Strasbourg: 27th March 2023
The Federation of European Biochemical Societies (FEBS) re-joins the Initiative for Science in Europe (ISE)
ISE welcomes the Federation of European Biochemical Societies as a member. FEBS was involved in the setting up of ISE in 2004 and both organisations are delighted to reconnect once again. The pioneering collaboration spearheaded by FEBS and other European science organisations at that time, which eventually led to the creation of the European Research Council (ERC), demonstrates the need for an inclusive, multidisciplinary and unified voice from the scientific community to have an impact on European science policy. FEBS is looking forward to being involved in the activities of ISE, particularly the promotion of research and innovation, and with the working groups and taskforces on science advice, open science, researchers’ careers and widening participation. FEBS values membership of ISE for the opportunity it provides its members to be involved in shaping European policy.
FEBS has over 30,000 members across 39 biochemistry and molecular biology constituent societies throughout Europe and nearby regions, whereby it provides a voice to the academic research and teaching community. FEBS promotes and supports biochemistry, molecular biology, cell biology, molecular biophysics and related research areas through its journals, Congress, Advanced Courses, Fellowships and other initiatives, such as its dedicated Science and Society Committee, which works at the interface between scientists, policymakers and the wider public.
ISE represents learned societies and research organisations. Today, it acts as a powerful advocate for European researchers, speaking up on many issues related to European research and innovation policies, such as the new European Research Area, Horizon Europe, Open Science, researchers’ careers, widening participation, public-private partnerships etc. Over the past few years, ISE has become a valued interlocutor for the European Commission and other EU bodies.
Through its membership, ISE members can also benefit from mutual learning and the exchange of good practices within the network. It also allows them to increase their influence and policy related experience with relevant European-wide data, experiences, and training.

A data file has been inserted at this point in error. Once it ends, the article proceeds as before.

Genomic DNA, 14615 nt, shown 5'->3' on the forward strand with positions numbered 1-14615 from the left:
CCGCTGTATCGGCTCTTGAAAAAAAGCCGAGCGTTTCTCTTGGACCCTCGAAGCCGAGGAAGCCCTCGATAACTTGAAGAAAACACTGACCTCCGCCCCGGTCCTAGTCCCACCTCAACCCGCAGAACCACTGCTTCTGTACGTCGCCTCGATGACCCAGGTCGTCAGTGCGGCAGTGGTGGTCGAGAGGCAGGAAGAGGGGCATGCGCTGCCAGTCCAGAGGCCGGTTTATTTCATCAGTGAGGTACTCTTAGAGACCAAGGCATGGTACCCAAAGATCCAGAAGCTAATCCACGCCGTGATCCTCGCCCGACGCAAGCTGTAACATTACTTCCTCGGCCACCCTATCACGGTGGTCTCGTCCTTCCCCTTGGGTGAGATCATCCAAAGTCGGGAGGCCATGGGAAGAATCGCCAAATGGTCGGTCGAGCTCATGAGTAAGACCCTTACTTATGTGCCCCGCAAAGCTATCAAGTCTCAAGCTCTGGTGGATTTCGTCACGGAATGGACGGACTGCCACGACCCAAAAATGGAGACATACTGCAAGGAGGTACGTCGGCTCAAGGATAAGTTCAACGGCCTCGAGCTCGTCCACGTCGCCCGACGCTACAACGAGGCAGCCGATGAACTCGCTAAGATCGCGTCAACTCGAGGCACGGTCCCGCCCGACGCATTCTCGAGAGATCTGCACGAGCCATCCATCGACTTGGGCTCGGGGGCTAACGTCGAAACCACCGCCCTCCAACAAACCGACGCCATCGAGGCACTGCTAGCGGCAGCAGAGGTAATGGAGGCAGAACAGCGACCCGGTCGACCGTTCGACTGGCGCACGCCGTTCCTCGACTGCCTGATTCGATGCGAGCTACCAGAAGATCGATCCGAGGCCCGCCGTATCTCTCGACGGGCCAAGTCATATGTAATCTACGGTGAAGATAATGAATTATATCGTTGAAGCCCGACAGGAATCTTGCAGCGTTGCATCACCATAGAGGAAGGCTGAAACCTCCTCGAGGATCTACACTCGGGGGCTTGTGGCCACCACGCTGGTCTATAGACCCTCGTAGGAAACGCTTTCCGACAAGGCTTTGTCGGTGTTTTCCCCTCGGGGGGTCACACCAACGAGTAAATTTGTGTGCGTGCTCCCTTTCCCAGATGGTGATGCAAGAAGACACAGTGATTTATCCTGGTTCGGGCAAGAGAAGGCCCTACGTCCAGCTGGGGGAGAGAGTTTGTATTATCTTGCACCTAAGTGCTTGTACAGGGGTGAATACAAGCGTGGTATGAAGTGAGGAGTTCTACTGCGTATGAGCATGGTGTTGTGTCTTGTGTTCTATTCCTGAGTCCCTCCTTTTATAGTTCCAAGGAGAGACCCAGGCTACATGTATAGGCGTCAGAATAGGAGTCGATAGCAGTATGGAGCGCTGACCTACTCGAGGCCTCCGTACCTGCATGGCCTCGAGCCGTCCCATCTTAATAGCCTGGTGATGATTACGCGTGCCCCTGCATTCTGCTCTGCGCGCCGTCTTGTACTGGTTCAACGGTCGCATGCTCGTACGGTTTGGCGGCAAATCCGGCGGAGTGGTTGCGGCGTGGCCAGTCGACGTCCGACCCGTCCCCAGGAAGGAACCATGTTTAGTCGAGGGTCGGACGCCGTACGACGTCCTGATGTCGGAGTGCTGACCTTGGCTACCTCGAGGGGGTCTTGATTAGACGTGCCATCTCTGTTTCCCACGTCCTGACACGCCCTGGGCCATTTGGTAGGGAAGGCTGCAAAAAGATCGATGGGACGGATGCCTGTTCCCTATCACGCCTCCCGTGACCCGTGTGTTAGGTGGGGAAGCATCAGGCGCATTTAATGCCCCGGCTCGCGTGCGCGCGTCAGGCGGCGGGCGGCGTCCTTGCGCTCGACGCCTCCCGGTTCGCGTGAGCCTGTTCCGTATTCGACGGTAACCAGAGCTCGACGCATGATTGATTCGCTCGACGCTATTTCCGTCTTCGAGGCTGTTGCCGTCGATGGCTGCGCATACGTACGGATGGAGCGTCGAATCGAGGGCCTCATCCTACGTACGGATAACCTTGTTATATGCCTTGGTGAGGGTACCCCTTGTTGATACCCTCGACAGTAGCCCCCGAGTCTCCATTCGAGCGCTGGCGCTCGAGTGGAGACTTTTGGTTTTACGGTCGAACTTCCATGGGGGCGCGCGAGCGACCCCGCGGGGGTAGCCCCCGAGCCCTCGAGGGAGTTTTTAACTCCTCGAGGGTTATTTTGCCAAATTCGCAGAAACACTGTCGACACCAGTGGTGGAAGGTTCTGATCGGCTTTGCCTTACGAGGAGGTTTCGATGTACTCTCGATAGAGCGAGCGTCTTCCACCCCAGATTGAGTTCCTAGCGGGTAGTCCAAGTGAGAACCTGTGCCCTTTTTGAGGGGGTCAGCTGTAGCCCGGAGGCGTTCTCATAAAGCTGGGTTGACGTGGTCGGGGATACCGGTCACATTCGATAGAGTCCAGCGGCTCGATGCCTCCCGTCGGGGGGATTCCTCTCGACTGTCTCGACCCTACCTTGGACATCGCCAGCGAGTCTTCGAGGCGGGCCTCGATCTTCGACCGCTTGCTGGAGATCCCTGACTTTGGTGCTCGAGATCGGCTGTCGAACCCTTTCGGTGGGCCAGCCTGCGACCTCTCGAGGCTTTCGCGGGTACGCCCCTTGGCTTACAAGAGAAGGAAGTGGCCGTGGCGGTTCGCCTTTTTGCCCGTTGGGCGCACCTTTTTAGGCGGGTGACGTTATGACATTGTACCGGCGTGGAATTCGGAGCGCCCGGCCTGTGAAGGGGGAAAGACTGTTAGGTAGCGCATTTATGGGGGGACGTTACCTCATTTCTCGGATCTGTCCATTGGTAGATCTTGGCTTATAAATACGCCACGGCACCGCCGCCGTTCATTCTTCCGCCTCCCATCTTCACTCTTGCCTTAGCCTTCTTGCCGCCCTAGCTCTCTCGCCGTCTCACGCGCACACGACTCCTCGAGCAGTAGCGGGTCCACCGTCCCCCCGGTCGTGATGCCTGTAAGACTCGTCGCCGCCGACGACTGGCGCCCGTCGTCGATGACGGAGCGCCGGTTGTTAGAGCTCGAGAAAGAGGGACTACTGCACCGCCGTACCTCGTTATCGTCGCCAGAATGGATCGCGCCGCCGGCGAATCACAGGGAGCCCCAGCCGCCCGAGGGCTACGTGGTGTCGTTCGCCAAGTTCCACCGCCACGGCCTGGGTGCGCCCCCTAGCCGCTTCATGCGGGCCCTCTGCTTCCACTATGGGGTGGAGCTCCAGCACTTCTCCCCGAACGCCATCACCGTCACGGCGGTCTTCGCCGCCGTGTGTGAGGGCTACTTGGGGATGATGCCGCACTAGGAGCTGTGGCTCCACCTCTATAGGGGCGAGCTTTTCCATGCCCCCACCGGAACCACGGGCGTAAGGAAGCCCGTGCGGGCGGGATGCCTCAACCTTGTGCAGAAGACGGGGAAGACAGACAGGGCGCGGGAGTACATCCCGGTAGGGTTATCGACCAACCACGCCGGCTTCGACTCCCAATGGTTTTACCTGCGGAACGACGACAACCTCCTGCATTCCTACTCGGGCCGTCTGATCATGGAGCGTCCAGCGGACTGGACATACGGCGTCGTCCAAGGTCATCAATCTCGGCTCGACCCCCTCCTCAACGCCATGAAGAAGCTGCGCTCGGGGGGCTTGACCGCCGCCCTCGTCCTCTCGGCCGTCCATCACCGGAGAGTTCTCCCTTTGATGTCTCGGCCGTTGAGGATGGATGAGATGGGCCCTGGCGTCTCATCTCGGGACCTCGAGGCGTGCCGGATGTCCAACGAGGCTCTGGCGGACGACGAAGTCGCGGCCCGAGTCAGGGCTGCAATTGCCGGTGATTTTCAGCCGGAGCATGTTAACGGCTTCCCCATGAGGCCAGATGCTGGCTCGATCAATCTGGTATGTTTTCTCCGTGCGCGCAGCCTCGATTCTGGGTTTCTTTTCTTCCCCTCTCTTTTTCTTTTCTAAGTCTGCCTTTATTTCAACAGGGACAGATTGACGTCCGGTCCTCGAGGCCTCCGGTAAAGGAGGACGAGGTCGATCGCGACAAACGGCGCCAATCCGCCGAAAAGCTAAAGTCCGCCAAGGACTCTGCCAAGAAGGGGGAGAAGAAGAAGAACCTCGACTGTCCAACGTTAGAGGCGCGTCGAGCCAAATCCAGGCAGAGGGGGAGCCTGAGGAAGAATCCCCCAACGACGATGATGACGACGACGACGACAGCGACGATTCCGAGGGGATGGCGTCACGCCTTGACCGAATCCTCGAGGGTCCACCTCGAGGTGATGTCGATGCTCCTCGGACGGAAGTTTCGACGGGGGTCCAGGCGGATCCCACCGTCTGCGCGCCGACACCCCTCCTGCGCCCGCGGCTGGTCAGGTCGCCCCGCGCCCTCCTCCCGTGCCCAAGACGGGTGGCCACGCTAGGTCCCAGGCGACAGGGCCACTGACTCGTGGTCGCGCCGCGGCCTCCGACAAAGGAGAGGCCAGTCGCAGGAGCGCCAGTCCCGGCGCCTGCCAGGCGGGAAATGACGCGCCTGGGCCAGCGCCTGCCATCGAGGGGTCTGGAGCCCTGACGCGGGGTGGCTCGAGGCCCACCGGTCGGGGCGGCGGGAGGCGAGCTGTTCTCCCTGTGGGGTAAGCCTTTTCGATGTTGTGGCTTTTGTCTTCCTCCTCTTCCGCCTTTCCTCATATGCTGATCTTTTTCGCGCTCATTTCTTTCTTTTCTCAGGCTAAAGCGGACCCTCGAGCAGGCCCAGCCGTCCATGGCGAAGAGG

Professor Martin Andler, President of ISE, comments: “I am delighted that the Federation of European Biochemical Societies has decided to re-join ISE. In addition to being a major actor of research in the Life Sciences, FEBS has played a huge role in carrying the voice of European scientists, in particular in the early 2000s, when its Secretary General Julio Celis was one of the main advocates for the creation of the ERC and, with a few others, engineered the coalition of scientific organisations which eventually became ISE.”
Professor Miguel A. De la Rosa, FEBS Secretary General, highlights the importance of being part of ISE: “FEBS re-joining ISE is an excellent opportunity to launch initiatives as successful as the ERC was, when a small group of experts leaded by Federico Mayor – the so-called Mayor Group – was to explore options to promote basic research at the European level. In the last few years, the public have realised how crucial science is for their health and well-being, for planet sustainability and for global progress. FEBS is thus particularly interested in working with ISE to build a more engaged scientific community, to help our young and senior scientists develop their careers, and to bring biochemical research achievements closer to the general public and policy makers.”
For more information on either organisation visit their websites at Initiative for Science in Europe and the Federation of European Biochemical Societies.